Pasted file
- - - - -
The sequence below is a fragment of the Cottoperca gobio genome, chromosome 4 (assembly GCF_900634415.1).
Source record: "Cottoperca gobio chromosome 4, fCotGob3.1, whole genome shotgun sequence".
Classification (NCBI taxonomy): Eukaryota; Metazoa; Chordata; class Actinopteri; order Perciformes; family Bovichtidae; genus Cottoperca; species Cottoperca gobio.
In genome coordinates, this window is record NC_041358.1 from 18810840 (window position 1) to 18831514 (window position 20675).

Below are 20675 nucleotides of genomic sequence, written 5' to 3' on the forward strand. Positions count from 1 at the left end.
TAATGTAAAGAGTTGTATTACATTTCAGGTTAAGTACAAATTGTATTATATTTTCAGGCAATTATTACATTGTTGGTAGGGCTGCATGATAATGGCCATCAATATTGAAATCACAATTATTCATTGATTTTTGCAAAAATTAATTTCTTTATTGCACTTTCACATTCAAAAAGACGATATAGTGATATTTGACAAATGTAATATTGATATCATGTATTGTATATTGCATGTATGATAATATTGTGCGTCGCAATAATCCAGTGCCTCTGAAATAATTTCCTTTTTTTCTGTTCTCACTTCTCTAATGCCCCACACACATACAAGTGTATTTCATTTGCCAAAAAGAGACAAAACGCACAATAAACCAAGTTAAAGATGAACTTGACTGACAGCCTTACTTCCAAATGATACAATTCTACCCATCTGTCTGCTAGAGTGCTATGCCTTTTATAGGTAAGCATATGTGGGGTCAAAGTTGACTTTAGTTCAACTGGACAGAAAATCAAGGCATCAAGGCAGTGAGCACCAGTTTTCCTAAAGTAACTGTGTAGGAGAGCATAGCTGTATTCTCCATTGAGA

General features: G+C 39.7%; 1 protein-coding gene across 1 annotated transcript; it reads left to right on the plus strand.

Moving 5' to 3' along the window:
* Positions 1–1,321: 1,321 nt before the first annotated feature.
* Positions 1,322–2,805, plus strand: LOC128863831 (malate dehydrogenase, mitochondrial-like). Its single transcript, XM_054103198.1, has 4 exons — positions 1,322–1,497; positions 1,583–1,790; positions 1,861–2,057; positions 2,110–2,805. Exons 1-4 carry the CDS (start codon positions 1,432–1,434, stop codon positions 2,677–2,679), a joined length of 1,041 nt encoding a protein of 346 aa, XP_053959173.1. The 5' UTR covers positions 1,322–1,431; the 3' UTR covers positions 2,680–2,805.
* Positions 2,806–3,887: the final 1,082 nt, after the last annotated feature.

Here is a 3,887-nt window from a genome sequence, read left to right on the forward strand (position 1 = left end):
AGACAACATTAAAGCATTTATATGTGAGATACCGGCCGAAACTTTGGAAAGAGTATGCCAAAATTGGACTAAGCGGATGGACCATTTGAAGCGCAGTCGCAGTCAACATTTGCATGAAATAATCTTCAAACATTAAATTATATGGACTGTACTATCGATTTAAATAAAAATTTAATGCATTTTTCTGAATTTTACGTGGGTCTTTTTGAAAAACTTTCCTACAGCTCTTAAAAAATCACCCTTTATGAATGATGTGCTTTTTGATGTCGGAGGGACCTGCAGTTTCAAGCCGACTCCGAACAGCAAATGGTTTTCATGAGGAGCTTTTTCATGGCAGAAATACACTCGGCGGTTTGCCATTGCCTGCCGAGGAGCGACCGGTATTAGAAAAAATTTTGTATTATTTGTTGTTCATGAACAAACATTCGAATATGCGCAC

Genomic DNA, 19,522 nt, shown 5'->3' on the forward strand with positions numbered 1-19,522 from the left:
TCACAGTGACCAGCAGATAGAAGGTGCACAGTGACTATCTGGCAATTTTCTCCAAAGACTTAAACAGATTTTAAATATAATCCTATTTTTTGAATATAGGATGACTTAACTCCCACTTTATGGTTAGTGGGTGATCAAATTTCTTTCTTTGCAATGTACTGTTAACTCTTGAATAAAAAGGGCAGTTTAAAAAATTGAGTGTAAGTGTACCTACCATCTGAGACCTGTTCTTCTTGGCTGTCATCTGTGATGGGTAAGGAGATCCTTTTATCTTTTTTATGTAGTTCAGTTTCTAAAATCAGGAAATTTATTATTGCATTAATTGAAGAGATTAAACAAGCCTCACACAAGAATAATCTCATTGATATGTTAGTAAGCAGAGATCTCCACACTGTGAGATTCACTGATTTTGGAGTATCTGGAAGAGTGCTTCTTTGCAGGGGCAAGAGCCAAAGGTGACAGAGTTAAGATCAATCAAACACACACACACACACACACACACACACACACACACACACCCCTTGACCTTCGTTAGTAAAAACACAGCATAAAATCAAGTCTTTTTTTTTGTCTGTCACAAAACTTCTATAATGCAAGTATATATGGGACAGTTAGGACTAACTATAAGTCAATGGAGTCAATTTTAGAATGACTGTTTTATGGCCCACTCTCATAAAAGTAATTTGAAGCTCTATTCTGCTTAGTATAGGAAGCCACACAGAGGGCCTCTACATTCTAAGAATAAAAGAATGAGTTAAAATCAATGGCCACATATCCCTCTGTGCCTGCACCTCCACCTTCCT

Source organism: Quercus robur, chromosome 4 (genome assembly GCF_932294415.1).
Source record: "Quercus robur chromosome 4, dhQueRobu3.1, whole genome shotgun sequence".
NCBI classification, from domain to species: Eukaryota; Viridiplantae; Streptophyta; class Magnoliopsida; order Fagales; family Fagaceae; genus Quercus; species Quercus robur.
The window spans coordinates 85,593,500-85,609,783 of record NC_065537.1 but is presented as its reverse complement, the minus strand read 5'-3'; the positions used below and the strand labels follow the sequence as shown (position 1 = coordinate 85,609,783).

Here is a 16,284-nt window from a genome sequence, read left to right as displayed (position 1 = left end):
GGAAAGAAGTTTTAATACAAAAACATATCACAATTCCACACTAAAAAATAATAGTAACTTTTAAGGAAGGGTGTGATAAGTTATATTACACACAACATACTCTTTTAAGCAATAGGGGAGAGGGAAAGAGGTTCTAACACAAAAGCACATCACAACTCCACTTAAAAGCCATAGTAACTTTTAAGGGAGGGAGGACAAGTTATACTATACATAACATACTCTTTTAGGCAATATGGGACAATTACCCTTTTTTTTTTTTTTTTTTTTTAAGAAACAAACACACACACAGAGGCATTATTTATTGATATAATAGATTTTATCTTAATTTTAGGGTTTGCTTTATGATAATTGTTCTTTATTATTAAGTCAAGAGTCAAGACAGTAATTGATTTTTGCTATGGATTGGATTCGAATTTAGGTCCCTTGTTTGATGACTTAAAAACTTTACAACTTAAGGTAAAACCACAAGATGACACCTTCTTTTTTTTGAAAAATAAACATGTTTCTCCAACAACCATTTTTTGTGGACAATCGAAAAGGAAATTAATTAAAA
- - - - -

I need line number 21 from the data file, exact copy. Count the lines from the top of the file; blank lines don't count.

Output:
GGAAAGAAGTTTTAATACAAAAACATATCACAATTCCACACTAAAAAATAATAGTAACTTTTAAGGAAGGGTGTGATAAGTTATATTACACACAACATACTCTTTTAAGCAATAGGGGAGAGGGAAAGAGGTTCTAACACAAAAGCACATCACAACTCCACTTAAAAGCCATAGTAACTTTTAAGGGAGGGAGGACAAGTTATACTATACATAACATACTCTTTTAGGCAATATGGGACAATTACCCTTTTTTTTTTTTTTTTTTTTTAAGAAACAAACACACACACAGAGGCATTATTTATTGATATAATAGATTTTATCTTAATTTTAGGGTTTGCTTTATGATAATTGTTCTTTATTATTAAGTCAAGAGTCAAGACAGTAATTGATTTTTGCTATGGATTGGATTCGAATTTAGGTCCCTTGTTTGATGACTTAAAAACTTTACAACTTAAGGTAAAACCACAAGATGACACCTTCTTTTTTTTGAAAAATAAACATGTTTCTCCAACAACCATTTTTTGTGGACAATCGAAAAGGAAATTAATTAAAA